PARIS — Two people were wounded Wednesday when an improvised explosive device targeted a ceremony of French, American, British, Italian and Greek officials commemorating the end of World War I at a cemetery in the Saudi city of Jiddah, according to official statements.
The ceremony was held at a cemetery for non-Muslim dead, French Foreign Ministry officials said.
"Such attacks on innocent people are shameful and entirely without justification," said a joint statement issued by the embassies of the five countries in attendance. The group also acknowledged the work of Saudi first responders at the scene.
Hours after the attack, Saudi state-media quoted a local official acknowledging the attack and saying that a Greek consulate employee and Saudi security man were lightly wounded in the incident. The Saudi official said an investigation is under way.
Saudi state television also broadcast from outside the cemetery and stressed that the security situation was now "stable."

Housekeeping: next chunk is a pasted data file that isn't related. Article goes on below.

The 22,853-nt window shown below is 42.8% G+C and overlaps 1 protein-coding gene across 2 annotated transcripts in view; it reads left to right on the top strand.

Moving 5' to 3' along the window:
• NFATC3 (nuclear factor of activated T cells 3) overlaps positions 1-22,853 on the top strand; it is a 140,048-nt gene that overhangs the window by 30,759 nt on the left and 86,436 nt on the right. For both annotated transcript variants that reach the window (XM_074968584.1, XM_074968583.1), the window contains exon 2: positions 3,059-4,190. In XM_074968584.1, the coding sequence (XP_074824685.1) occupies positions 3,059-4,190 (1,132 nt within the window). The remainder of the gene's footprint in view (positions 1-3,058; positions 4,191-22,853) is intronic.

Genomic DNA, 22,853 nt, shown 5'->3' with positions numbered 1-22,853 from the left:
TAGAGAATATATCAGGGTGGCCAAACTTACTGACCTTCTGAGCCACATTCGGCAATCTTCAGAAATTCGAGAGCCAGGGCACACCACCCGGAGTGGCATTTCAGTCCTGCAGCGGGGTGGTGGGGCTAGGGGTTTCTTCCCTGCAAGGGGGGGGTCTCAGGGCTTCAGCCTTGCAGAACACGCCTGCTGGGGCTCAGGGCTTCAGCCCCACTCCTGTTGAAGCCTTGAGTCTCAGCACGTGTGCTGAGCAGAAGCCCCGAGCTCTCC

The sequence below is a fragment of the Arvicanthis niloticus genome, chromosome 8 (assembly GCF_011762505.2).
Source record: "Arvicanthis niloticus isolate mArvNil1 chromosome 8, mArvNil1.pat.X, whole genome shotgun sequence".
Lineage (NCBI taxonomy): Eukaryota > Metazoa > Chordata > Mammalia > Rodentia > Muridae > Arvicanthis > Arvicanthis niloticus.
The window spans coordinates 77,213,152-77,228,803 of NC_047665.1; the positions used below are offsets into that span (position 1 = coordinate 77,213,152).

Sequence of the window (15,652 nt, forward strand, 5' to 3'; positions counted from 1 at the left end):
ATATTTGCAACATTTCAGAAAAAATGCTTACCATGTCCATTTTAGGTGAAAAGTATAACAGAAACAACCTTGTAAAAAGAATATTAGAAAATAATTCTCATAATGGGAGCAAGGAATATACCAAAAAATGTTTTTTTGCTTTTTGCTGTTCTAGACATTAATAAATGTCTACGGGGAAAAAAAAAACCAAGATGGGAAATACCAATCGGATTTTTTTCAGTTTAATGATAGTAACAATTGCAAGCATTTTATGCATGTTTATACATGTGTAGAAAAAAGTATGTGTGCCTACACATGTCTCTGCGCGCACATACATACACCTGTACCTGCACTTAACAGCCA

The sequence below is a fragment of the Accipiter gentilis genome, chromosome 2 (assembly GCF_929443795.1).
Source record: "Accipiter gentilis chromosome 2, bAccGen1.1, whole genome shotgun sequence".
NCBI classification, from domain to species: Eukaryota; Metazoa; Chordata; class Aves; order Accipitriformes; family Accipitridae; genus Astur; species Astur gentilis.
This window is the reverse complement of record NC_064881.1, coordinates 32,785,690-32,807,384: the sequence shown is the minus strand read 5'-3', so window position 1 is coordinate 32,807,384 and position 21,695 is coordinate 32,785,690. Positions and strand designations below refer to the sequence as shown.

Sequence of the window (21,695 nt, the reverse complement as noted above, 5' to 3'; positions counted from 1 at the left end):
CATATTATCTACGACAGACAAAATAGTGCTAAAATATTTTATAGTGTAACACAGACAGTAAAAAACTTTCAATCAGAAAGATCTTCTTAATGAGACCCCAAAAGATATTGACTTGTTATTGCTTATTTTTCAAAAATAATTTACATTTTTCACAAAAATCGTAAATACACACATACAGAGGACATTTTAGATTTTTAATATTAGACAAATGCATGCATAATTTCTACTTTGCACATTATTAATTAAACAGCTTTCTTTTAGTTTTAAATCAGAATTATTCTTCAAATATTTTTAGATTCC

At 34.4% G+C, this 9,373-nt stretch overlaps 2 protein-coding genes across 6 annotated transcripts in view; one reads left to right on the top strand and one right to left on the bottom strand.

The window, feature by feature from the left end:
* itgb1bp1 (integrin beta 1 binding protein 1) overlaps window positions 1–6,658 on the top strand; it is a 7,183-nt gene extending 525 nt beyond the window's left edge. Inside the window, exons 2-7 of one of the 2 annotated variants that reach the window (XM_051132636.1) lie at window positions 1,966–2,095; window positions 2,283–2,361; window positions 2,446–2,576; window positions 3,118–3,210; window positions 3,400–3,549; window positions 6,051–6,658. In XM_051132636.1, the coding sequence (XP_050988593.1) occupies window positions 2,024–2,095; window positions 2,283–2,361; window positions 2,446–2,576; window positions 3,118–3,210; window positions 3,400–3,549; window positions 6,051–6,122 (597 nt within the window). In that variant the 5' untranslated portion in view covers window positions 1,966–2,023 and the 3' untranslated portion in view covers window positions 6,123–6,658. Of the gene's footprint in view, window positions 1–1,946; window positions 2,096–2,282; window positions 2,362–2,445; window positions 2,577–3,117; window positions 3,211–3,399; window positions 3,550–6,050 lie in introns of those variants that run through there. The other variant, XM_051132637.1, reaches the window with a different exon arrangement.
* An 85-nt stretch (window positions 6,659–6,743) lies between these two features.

Wednesday's attack follows on the heels of a stabbing Oct. 29 that lightly wounded a guard at the French Consulate in the same city. The stabbing was carried out by a Saudi man, who was arrested. His motives remain unclear.
France has suffered two deadly attacks by foreign-born Muslims in the past month. A teacher was beheaded outside Paris for showing caricatures of the Prophet Muhammad to his class for a debate on free expression, and three people were later killed in a church in the southern city of Nice.
The depictions of the prophet sparked protests and calls for boycotts of French products among some Muslims in the Middle East and South Asia. France has urged its citizens in Saudi Arabia and other Muslim-majority countries to be "on maximum alert" amid the heightened tensions.